Square root ~ 7

With more intervals the rms average turns out to be (* peak value* ) / √2 = * peak value* / = * peak value*

2 For those who are familiar with the graphs of sine and cosine functions, then the following algebraic method can be attempted.

* I* = * I o * sin * ωt* and * I* 2 = * I o * 2 sin 2 * ωt*

The heating effect depends on * I 2 R* , and so an average of * I 2 * is needed and not an average of * I* .

To find the rms value, you need the average value of sin 2 as time runs on and on.

The graph of sin* ωt* and the graph of cos* ωt* look the same, except for a shift of origin. Because they are the same pattern, sin 2 * ωt* and cos 2 * ωt* have the same average as time goes on.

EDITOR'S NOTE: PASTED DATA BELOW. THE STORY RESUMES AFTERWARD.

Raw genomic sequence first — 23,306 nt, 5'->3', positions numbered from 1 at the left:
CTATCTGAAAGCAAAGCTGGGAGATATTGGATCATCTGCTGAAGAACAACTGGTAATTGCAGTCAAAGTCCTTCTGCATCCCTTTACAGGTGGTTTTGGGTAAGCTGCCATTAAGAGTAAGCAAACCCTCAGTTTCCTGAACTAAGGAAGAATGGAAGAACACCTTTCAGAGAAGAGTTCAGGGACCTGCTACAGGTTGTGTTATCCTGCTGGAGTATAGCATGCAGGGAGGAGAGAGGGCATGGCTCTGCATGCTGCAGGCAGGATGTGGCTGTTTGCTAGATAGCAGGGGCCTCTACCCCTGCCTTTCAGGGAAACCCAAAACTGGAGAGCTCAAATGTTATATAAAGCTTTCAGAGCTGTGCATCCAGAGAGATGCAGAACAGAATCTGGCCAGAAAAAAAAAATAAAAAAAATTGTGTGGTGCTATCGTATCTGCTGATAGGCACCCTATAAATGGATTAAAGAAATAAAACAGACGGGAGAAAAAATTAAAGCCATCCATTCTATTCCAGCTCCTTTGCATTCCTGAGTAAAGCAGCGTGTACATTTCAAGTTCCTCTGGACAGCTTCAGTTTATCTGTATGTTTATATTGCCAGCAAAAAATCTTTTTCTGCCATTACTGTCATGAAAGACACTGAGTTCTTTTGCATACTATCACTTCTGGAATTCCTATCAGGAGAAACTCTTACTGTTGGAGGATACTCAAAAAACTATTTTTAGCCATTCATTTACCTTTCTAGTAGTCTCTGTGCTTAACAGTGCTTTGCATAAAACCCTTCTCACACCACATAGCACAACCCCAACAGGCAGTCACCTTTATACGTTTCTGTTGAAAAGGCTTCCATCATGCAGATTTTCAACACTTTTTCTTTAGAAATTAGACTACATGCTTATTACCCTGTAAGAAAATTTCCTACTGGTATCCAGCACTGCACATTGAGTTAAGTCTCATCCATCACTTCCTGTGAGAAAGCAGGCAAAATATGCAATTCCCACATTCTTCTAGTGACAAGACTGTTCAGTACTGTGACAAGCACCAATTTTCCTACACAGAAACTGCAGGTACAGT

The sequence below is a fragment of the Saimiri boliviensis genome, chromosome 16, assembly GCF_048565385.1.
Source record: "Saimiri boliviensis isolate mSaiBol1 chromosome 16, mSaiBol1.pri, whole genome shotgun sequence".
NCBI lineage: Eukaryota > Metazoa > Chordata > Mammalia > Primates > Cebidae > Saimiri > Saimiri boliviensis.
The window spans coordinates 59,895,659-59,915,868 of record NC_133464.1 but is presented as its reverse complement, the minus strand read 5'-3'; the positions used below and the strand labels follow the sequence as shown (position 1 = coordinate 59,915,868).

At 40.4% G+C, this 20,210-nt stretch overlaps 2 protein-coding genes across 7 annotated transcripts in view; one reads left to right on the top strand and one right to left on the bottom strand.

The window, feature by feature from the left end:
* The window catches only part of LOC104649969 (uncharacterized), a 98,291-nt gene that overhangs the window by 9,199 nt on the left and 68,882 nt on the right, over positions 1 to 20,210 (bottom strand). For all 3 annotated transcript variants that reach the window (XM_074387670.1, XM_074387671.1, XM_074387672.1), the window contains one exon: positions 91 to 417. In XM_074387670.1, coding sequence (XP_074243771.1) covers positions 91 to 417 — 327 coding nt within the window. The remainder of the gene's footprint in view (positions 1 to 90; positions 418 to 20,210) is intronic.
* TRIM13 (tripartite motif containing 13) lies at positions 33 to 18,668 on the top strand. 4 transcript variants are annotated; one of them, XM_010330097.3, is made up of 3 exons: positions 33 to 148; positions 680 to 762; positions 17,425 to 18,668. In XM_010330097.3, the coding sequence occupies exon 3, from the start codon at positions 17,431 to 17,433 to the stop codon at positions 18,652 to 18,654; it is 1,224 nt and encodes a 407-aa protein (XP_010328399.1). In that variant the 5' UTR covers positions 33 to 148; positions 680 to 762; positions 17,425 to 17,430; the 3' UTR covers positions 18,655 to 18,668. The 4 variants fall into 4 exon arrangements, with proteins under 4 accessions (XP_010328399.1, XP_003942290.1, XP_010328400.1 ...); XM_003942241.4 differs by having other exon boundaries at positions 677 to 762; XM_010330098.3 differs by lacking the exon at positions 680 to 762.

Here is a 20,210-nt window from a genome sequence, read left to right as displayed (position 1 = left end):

But sin 2 * ωt* + cos 2 * ωt* = 1. Therefore the average values of either of them must be 1/2.

Therefore the rms value of * I o * sinω* t* must be * I o / √2*

The rms value is times the peak value, and the peak value is times the value the voltmeter shows. The peak value for 230 V mains is 325 V.

3 Alternatively: Plot a graph of sin 2 * θ* . Cut the graph in half and turn one half upside down, or copy onto a transparency and fit together. The two halves fit together exactly, showing that the mean value is 1/2.